Waiters In The Former Soviet Union

February 9, 2013 in Daily Bulletin

Centives previously looked at the lengths that Pret A Manger goes to in order to ensure that employees are perky. Perhaps they’re afraid that without this policy their servers will act more as they did in the former Soviet Union, writes Peter Frase:

  • When Pizza Hut opened its first outlet in the former Soviet Union in 1990 international managers had to teach local stuff how to smile, make eye contact, and generally interact with the customer.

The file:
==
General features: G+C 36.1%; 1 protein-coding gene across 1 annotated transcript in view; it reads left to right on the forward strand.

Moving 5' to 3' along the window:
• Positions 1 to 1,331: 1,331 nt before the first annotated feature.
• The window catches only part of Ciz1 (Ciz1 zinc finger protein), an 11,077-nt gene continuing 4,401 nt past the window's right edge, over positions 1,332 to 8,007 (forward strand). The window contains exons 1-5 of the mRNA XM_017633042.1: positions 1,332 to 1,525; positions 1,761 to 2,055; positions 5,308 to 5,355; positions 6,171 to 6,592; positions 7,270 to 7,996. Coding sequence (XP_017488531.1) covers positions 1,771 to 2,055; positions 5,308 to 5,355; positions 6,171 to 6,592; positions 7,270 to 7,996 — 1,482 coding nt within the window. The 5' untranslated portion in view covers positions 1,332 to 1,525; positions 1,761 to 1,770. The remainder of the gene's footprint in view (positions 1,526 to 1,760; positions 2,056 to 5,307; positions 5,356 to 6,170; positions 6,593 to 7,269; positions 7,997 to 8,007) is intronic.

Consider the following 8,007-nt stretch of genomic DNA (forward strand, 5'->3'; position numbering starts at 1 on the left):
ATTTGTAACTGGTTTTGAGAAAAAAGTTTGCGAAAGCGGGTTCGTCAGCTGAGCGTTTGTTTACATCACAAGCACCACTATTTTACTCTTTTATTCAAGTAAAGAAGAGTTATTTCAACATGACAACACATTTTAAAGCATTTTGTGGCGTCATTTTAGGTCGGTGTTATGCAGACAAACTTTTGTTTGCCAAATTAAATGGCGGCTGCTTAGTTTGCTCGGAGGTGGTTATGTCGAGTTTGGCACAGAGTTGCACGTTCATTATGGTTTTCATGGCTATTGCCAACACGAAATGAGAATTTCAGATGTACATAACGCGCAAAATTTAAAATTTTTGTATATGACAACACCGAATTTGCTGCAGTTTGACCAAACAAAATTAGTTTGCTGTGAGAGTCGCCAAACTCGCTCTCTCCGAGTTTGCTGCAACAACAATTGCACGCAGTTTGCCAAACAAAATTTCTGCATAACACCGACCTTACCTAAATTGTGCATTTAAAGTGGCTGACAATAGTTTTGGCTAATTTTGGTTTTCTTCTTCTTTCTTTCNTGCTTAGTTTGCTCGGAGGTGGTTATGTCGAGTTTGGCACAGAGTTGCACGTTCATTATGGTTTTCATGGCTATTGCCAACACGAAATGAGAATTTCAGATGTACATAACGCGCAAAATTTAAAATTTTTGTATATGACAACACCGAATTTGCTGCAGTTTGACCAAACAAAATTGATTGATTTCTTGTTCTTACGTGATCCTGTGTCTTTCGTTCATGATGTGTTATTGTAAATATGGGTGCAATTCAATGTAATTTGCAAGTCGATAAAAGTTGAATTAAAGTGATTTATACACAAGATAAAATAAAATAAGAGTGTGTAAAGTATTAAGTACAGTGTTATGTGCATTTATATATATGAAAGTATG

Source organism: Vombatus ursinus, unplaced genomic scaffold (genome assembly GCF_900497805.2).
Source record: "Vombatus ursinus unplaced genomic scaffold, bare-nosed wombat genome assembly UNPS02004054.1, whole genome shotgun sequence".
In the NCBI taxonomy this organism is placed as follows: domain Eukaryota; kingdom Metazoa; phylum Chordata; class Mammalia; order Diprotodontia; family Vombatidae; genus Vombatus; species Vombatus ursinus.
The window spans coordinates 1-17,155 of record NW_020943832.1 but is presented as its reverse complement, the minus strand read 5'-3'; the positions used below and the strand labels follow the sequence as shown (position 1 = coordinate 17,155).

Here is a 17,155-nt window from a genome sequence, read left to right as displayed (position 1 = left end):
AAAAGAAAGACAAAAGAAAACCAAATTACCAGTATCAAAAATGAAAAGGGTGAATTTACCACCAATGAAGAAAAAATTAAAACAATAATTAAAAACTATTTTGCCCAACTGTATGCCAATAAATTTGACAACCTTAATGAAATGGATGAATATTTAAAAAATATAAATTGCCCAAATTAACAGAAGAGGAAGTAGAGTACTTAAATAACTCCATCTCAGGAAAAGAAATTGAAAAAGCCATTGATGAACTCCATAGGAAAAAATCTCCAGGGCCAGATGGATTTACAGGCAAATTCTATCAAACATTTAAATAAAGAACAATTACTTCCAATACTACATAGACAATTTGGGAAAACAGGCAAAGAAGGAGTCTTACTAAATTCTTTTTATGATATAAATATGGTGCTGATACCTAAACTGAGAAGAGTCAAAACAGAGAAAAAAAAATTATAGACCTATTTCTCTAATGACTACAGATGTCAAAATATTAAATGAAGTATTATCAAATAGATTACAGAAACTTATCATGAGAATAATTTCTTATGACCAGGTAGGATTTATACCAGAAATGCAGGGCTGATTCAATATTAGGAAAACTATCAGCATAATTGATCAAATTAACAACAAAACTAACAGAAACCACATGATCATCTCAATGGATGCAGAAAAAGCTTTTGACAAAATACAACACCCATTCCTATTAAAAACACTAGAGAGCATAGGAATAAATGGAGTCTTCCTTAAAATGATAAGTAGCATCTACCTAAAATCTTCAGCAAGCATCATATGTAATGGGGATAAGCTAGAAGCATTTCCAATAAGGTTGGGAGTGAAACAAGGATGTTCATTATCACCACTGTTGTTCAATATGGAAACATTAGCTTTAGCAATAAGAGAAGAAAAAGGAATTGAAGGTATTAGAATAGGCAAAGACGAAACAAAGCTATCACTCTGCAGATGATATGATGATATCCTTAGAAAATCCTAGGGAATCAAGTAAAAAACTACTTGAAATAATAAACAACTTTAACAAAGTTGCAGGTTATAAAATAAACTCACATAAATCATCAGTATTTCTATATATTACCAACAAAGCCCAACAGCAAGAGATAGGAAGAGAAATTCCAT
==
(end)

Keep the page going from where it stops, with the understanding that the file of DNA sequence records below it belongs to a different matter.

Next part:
• A Soviet teenager asked why as a McDonald’s server he was expected to be nice to the customers. After all – he reasoned – he had control of the burgers, and the customers didn’t.
  • All of this likely happened because under the Soviet Union people had housing, education, and health care. They had no reason to do a good job and be passionate about their work.
  • In the service industry, the product and the worker are inseperable.

Read more about what this says about capitalism over here.

Source: Jacobin